This also seems to be the intention of the Gemara in Chagigah (6a; see Insights there). The Mishnah there (2a) states that the Mitzvah of Chinuch requires that a child come to the Beis ha'Mikdash for the festival only when he is old enough to ride on his father's shoulders (Beis Shamai) or hold his father's hand and walk (Beis Hillel) from Yerushalayim to Har ha'Bayis.
However, the Gemara in Sukah (2b) implies that a mother is obligated in the Chinuch of her child. The Gemara there relates that the queen Hilni sat with her young sons in a Sukah. The Gemara proves that the Sukah in which they sat must have been valid because her children were of the age of Chinuch at that time, and therefore she was obligated to teach them to fulfill the Mitzvah with a valid Sukah. If the Mitzvah of Chinuch does not apply to the mother, why did Hilni ensure that her sons sat in a valid Sukah? (The Gemara in Sukah implies that Hilni had her children sit in a valid Sukah because of her obligation to do so, and not just because she was conducting herself beyond the letter of the law. See GILYON HA'SHAS there.)
How are these Gemaras to be reconciled?
(a) The Rishonim explain that when a child's father is not present, the obligation of Chinuch rests on the mother (TERUMAS HA'DESHEN #94, based on TOSFOS to Eruvin 82a, DH Katan). (This may be the intention of the TOSFOS YESHANIM to Yoma 82a. See also Yevamos 71b, "his father and mother were in jail [and unable to perform the Mitzvah of Chinuch].") The ME'IRI here similarly states that if a child has no father, his mother is obligated to teach the child how to fulfill the Mitzvos. Only when the father is alive and present is the mother exempt from the Mitzvah of Chinuch.
(b) RASHI in Chagigah (2a, DH Eizehu Katan) writes that the Chachamim obligated the child's father and mother to teach him how to fulfill the Mitzvos. When the Gemara here states that a woman is not obligated in the Chinuch of her child, it refers only to Mitzvos that are not obligatory (such as Nezirus). (The Rosh mentions a similar distinction with regard to the Gemara's statement that a father is not obligated to be Mechanech his daughter.) The mother has no obligation to teach her child how to fulfill such Mitzvos. Alternatively, Rashi in Chagigah maintains that Rebbi Yochanan disagrees with Reish Lakish in Nazir and maintains that the mother may declare her son to be a Nazir for the sake of Chinuch, and the Halachah follows the view of Rebbi Yochanan.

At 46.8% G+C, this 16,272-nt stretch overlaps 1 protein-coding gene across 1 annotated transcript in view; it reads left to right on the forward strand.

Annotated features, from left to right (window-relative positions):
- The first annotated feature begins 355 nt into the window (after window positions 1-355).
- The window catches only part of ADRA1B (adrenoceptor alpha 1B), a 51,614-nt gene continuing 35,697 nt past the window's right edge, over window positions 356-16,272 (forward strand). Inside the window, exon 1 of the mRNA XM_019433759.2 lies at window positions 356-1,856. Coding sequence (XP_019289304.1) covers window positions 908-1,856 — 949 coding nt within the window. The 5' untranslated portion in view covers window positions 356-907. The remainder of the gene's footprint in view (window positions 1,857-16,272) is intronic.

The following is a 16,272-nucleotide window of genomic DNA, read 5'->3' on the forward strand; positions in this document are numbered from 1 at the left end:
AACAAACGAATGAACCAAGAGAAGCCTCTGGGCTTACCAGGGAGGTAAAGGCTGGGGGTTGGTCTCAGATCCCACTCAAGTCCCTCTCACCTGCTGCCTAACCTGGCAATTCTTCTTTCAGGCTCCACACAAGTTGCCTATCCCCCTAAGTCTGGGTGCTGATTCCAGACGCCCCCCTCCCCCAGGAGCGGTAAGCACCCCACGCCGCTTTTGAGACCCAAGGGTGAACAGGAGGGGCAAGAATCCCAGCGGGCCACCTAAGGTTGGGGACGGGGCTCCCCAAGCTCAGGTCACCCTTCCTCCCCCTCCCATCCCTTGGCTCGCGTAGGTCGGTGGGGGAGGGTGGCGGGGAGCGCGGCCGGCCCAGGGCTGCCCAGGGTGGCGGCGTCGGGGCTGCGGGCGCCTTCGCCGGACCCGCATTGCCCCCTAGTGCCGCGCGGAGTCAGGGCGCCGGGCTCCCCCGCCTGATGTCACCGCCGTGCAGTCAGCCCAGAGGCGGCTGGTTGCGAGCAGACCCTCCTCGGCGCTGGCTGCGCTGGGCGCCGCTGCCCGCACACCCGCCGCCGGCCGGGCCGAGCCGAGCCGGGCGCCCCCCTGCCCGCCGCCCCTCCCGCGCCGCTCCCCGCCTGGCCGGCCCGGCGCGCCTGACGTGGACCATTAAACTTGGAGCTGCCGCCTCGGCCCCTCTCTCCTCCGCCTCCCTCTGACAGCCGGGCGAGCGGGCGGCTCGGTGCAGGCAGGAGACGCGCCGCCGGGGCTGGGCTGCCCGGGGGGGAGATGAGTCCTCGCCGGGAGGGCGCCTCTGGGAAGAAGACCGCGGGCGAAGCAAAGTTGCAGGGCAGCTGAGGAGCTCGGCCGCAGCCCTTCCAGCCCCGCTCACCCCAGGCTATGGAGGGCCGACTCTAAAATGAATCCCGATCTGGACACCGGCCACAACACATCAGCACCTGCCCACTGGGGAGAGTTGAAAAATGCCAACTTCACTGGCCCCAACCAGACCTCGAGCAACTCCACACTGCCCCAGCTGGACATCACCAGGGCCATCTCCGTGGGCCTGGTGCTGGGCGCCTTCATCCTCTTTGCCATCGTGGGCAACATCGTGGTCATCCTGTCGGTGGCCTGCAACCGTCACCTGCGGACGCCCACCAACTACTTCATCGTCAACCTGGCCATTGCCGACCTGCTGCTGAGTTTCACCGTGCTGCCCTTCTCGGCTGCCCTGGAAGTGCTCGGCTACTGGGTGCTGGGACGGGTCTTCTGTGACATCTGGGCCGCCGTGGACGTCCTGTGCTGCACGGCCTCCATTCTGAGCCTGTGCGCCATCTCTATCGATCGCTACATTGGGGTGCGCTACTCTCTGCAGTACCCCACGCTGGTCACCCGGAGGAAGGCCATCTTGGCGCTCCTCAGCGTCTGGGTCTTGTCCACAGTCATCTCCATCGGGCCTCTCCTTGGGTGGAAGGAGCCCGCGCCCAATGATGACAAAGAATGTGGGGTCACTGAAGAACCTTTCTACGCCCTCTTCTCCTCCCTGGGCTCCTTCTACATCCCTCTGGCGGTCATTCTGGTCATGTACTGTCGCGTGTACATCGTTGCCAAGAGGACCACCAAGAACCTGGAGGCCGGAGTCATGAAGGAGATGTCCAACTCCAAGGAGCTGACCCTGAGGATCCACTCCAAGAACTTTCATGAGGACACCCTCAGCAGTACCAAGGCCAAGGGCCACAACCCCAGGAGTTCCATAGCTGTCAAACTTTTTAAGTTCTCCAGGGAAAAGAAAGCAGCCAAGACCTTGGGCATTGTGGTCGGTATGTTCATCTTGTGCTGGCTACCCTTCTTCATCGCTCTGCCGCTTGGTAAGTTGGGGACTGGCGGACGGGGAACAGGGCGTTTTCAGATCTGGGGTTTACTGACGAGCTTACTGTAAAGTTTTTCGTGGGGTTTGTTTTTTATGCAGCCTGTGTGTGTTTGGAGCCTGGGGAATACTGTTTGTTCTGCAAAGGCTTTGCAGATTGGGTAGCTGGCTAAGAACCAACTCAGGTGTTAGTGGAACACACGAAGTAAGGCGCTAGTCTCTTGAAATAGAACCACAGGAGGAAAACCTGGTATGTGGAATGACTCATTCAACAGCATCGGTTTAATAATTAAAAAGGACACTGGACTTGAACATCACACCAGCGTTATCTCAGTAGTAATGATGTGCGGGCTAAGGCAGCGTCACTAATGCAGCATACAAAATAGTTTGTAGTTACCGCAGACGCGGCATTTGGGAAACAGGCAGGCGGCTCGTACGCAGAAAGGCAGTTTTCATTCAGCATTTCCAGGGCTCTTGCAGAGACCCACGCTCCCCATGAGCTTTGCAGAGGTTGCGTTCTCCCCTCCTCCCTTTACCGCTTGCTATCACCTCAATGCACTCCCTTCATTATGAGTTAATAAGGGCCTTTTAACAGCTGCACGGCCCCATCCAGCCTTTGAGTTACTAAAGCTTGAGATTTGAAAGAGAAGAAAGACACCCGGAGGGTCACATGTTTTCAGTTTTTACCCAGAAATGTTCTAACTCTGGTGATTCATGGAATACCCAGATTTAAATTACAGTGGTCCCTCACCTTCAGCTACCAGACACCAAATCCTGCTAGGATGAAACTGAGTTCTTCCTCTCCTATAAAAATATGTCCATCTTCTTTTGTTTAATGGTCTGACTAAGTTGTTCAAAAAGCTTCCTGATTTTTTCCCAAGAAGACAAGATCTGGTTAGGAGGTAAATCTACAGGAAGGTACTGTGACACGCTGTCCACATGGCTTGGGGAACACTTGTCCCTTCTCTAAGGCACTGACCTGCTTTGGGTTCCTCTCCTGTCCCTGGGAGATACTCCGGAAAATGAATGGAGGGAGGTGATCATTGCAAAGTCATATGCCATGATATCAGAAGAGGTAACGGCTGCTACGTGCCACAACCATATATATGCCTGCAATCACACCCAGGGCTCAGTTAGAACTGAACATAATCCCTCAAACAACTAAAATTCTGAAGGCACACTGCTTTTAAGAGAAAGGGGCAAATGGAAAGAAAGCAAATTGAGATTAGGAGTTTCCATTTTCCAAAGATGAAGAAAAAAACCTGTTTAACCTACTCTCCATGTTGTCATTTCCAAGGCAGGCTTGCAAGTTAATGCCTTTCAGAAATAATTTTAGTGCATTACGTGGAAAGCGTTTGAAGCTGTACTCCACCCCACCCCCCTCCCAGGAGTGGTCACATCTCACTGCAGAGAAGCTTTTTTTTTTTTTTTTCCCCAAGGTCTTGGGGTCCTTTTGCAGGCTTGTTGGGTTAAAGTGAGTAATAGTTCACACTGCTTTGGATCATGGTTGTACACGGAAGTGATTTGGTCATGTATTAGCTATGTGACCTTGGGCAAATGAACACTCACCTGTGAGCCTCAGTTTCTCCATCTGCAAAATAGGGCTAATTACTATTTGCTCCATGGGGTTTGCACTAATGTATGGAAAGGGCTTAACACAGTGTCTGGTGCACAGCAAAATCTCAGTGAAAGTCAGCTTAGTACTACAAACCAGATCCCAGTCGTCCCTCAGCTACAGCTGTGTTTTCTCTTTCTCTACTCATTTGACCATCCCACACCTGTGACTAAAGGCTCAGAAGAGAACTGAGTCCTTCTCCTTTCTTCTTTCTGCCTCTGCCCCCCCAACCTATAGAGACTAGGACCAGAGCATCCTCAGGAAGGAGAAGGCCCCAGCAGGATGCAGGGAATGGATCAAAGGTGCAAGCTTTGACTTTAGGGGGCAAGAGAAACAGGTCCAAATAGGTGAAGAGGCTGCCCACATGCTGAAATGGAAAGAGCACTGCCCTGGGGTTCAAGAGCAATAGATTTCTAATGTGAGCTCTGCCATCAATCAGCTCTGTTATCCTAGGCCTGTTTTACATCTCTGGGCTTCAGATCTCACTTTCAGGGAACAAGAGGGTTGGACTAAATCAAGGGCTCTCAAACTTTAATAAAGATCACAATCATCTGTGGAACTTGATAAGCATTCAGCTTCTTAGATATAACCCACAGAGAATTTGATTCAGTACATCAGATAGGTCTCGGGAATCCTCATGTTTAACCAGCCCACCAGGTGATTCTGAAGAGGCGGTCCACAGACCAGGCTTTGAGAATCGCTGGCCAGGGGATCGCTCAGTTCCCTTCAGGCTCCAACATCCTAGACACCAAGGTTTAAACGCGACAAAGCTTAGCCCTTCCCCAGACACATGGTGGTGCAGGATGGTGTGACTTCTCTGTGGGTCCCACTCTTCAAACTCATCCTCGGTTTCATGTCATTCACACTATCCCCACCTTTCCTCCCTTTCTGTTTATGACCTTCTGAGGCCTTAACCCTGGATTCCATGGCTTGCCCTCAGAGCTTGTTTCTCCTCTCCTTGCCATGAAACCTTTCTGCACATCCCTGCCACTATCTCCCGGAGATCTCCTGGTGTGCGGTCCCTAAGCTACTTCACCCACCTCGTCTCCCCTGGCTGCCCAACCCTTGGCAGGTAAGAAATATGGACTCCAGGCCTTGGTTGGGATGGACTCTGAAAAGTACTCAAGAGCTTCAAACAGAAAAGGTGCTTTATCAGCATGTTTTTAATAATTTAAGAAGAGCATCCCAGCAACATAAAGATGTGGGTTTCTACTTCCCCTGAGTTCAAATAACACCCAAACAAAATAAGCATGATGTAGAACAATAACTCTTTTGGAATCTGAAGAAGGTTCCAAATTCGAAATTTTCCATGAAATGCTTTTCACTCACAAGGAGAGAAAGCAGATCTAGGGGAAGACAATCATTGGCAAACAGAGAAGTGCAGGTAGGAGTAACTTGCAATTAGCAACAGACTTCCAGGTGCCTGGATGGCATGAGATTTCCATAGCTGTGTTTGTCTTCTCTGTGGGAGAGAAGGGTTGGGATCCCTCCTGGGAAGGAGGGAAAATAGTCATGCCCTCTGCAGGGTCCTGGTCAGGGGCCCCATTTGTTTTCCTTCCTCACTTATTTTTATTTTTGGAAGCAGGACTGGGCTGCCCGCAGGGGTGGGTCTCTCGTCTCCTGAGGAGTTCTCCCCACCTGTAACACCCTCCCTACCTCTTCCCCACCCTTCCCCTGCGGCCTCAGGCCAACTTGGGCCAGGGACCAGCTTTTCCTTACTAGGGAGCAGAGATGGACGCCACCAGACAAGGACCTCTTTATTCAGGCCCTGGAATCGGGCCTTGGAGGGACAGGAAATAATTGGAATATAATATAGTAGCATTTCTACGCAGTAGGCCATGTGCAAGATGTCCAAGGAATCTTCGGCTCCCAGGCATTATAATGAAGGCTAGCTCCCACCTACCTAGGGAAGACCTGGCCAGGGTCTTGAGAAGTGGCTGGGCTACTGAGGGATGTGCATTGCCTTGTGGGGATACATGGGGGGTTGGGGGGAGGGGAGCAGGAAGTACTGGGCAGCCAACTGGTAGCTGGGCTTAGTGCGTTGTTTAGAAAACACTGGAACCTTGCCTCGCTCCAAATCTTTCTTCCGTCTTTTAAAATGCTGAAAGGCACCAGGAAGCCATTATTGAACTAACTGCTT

Why, then, does the Gemara in Chagigah imply that the mother is not obligated to bring her child all the way to Har ha'Bayis? Apparently, the Mitzvah of Chinuch applies to a mother only for Mitzvos in which she herself is obligated. Since she is not obligated in Aliyah l'Regel, she is not obligated to help her child fulfill that Mitzvah. (See MENACHEM MESHIV to Chagigah 2a in the name of the YAD DAVID. See Insights to Chagigah 6:1.)
QUESTIONS: Reish Lakish maintains that not only may a father accept an oath of Nezirus on his son's behalf, he may also make Nedarim on his son's behalf. The Mishnah mentions only that a father may accept Nezirus for his son in order to teach an additional Chidush: not only may he make Nedarim which do not involve "Nivul," but he may even make his son a Nazir which does involve "Nivul."
TOSFOS (28b, DH b'Nedarim) explains that when the Gemara says that the father may make Nedarim for his son, it refers only to Nedarim such as vows to bring a Korban or to fulfill a Mitzvah (such as Sukah or Lulav).
The Acharonim question the explanation of Tosfos.
(a) Why does Tosfos mention these two specific types of Nedarim? It seems more logical to say that the Gemara refers to the more common forms of Nedarim, vows to prohibit the son from eating a certain item or from benefiting from a certain object. (Indeed, this seems to be the way the ROSH explains the Gemara.) (ARZEI HA'LEVANON)